- Lessors meet top executives of debt-laden Jet Airways, ask for payment plan
- Banks have already initiated steps for the resolution of stressed asset according to Reserve Bank of India norms.
India’s second-largest carrier, Jet Airways has repayment obligations of Rs 6,500 crore extending till March 2021, while its total debt stands at Rs 8,000 crore. Jet Airways defaulted on its loan principal and interest payments for the December-end quarter, its ICRA ratings promptly slipped to D from C. The cash-strapped airline has also defaulted on lease rent and other dues to lessors, maintenance repair firms and other vendors, several of whom have served notices on the airline.
Jet Airways lenders are unwilling to extend any additional credit to Jet Airways.
They will not release cash until they have a look at the forensic audit report by EY on Jet’s business viability. Jet, which seems to be surrounded in a debt trap, is under pressure to raise funds before it is classified as a non-performing asset (NPA).
Though, with its present business model its cash flows might never be enough to service the loans. Lenders, led by SBI, have three options to recover their dues.
The first option is for Jet’s founder-chairman Naresh Goyal to sell stake in the carrier before lenders initiate bankruptcy proceedings against it. Mr and Mrs Goyal own 51% in Jet, while Etihad holds 24%. Goyal has already talked with Etihad Airways for funds, but his Abu Dhabi partner seems reluctant to oblige. Etihad has seen that the Tatas also did not see any merit in Jet’s case. The Tata Group has also earlier considered an investment option in Jet, but they, too, retraced their steps when they saw Jet’s current liabilities. The impact of its mere news, however, was such that Jet’s shares became ridiculously bullish.
The second option for lenders is to initiate insolvency proceedings against Jet once the loan becomes an NPA. If a company doesn’t repay loans within 90 days, then it is categorised as an NPA, as under current rules.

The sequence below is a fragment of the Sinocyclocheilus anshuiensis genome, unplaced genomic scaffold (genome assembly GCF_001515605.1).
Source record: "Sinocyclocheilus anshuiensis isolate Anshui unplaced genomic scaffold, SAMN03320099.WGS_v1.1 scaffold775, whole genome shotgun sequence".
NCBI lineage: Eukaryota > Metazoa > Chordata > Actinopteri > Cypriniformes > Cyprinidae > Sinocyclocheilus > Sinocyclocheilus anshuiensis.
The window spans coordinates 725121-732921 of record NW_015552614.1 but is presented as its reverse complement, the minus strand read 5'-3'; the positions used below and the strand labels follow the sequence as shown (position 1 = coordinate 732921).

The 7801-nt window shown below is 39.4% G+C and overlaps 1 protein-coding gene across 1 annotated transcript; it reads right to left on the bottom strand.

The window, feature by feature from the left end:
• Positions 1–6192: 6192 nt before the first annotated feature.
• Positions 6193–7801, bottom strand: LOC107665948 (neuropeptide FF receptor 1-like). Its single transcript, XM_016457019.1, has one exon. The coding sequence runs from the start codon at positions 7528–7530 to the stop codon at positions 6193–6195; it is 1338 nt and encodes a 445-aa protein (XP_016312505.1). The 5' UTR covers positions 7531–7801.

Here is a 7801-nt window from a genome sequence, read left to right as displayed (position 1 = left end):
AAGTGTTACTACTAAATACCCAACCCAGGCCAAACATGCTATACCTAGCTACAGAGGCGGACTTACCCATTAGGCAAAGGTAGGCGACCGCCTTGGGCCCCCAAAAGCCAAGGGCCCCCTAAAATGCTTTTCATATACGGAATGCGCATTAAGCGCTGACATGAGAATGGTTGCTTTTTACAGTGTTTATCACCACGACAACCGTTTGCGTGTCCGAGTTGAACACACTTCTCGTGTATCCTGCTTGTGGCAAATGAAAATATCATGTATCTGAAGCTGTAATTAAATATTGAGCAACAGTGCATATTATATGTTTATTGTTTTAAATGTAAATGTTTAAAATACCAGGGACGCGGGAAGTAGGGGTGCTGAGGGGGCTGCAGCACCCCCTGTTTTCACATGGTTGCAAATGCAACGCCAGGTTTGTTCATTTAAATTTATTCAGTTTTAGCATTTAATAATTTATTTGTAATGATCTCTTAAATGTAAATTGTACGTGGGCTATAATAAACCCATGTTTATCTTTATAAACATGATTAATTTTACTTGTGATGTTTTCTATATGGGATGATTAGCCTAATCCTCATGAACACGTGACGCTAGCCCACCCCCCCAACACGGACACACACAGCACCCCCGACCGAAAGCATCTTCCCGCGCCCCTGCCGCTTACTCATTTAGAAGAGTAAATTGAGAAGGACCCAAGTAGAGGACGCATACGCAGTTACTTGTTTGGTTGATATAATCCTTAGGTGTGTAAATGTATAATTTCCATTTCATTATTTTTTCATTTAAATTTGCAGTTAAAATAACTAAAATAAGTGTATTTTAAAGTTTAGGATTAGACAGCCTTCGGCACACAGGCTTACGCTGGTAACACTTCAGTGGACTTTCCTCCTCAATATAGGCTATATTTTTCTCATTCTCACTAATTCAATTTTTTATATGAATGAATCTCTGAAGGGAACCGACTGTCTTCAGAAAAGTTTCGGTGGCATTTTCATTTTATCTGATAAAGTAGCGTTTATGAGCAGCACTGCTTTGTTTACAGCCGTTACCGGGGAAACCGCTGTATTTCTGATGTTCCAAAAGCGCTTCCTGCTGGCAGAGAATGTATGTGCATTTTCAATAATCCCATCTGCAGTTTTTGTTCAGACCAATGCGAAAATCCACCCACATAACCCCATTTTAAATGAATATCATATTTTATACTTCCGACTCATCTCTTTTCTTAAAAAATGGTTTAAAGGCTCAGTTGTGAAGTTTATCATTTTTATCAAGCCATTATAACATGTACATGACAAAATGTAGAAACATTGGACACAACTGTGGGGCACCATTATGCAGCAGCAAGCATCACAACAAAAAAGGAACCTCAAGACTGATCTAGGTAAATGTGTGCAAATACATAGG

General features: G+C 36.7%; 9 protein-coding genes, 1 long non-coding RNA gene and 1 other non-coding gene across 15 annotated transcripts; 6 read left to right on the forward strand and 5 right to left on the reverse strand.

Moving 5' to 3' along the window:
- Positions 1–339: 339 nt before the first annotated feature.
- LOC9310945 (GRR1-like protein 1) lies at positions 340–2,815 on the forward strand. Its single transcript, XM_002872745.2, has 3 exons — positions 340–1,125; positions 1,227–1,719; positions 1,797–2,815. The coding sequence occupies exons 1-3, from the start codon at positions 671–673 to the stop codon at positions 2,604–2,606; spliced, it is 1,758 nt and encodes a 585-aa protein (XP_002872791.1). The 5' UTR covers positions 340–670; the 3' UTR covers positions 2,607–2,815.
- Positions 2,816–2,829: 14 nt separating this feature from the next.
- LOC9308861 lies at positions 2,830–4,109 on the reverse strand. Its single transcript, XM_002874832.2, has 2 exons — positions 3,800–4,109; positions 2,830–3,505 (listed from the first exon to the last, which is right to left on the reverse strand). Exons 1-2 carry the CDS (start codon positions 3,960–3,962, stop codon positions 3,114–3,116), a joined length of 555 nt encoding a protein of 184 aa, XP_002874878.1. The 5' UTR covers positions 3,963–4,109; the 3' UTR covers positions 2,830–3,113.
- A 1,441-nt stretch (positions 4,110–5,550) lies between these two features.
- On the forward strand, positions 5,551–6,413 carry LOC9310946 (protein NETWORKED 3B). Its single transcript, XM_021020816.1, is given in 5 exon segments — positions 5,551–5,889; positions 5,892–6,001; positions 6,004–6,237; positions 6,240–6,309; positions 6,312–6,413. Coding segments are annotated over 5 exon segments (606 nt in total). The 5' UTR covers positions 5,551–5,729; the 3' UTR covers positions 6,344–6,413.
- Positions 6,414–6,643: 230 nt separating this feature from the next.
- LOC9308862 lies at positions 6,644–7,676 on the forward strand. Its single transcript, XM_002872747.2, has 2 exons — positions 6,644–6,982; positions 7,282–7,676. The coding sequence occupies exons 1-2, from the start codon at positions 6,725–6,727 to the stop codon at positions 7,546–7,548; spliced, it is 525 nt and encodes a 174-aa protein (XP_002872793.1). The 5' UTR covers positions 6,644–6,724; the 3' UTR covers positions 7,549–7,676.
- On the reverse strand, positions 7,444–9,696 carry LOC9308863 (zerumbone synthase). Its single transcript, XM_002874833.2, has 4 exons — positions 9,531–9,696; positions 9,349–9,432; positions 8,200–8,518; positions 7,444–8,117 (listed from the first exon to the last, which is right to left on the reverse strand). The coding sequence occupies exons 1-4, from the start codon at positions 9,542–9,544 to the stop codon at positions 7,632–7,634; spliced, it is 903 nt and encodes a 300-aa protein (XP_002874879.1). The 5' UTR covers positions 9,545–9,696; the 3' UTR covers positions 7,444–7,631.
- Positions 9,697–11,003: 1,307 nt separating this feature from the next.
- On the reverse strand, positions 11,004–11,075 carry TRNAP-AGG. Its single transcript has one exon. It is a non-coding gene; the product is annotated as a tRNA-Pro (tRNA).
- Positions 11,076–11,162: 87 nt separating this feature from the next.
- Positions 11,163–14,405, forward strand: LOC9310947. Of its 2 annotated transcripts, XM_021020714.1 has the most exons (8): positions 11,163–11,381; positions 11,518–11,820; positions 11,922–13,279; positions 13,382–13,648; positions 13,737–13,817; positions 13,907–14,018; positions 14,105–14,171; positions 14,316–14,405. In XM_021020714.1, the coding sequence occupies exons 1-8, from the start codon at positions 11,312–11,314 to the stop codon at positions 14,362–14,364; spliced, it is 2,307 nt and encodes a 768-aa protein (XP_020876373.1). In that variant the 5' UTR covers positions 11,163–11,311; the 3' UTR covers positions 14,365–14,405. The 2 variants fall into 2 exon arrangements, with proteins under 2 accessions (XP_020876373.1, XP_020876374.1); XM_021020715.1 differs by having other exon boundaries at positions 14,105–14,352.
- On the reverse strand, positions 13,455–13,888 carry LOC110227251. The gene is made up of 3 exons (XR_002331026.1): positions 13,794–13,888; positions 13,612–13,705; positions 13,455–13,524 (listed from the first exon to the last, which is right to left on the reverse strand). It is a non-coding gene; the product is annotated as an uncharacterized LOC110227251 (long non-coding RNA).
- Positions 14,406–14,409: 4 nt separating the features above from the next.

The third option is to restructure the loans in agreement with the lenders. There are several challenges to loan restructuring. This will require Goyal to sell assets and cut costs. It will also require conversion of debt into equity as its income might not be enough to service the loans. The actual business viability will be known only after EY submits its forensic report, the lenders said. Bankers have clearly indicated that they earlier had a very bad experience with Kingfisher’s Mallaya. Fresh credit would be thus ruled out without completion of this process.
Currently, to ease its cash flow, Jet has been offering up to 50% discount on tickets to certain destinations for travel in the next few months.
PR at Jet Airways has also taken a hit. Its PR executives avoid meeting people, as a number of queries from the media, share holders, or the general public go unanswered.
In the wake of the Nirav Modi-led fraud at Punjab National Bank and the Rotomac fraud at Bank of Baroda, department of financial services secretary Rajiv Kumar had asked banks to conduct forensic audits in case of defaults of more than Rs 50 crore. The forensic audit at Jet by EY comes under the same directive. The RBI has also come out with guidelines for resolution of stressed assets. Under this, once a company defaults on its loan, lenders have to get together and agree on a resolution plan for the residual debt. This resolution plan has to be rated as viable by an independent credit rating agency before it can be approved.